Send to

Choose Destination
Diabetes Care. 2006 Dec;29(12):2575-9.

Accuracy and predictive value of classification schemes for ketosis-prone diabetes.

Author information

Translational Metabolism Unit, Baylor College of Medicine, One Baylor Plaza, Room 520 N, Houston, TX 77030, USA.



Ketosis-prone diabetes (KPD) is an emerging, heterogeneous syndrome. A sound classification scheme for KPD is essential to guide clinical practice and pathophysiologic studies. Four schemes have been used and are based on immunologic criteria, immunologic criteria and insulin requirement, BMI, and immunologic criteria and beta-cell function (Abeta classification). The aim of the present study is to compare the four schemes for accuracy and predictive value in determining whether KPD patients have absent or preserved beta-cell function, which is a strong determinant of long-term insulin dependence and clinical phenotype.


Consecutive patients (n = 294) presenting with diabetic ketoacidosis and followed for 12-60 months were classified according to all four schemes. They were evaluated longitudinally for beta-cell autoimmunity, clinical and biochemical features, beta-cell function, and insulin dependence. beta-Cell function was defined by peak plasma C-peptide response to glucagon >or=1.5 ng/ml. The accuracy of each scheme to predict absent or preserved beta-cell function after 12 months of follow-up was tested using multiple statistical analyses.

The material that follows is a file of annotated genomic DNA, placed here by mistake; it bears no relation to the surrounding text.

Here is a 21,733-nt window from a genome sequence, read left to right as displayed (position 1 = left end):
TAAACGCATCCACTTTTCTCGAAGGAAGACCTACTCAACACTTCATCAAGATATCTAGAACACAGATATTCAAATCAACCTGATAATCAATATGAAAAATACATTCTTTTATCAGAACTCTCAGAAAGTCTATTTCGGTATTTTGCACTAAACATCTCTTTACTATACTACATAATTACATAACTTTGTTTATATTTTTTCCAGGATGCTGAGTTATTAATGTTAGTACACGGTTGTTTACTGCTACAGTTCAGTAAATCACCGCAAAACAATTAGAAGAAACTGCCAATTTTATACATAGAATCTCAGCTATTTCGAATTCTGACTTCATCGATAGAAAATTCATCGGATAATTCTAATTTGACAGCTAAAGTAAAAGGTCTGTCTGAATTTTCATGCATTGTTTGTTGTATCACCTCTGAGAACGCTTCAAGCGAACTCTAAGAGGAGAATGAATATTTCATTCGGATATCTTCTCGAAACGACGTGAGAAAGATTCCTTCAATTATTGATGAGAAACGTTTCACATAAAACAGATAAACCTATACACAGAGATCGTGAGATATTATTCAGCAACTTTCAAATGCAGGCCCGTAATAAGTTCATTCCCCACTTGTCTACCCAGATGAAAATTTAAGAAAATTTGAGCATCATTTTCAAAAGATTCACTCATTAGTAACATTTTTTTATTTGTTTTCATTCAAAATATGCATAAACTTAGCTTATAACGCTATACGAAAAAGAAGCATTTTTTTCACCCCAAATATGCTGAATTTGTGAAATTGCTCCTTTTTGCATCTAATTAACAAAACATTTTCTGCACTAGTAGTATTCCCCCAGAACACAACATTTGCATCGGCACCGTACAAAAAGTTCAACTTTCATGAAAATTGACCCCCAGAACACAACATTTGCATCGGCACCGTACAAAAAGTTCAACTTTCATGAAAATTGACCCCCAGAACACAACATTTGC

The "Abeta" classification scheme was the most accurate overall, with a sensitivity and specificity of 99.4 and 95.9%, respectively, positive and negative likelihood ratios of 24.55 and 0.01, respectively, and an area under the receiver operator characteristic curve of 0.972.


The Abeta scheme has the highest accuracy and predictive value in classifying KPD patients with regard to clinical outcomes and pathophysiologic subtypes.

[Indexed for MEDLINE]

Supplemental Content

Full text links

Icon for HighWire
Loading ...
Support Center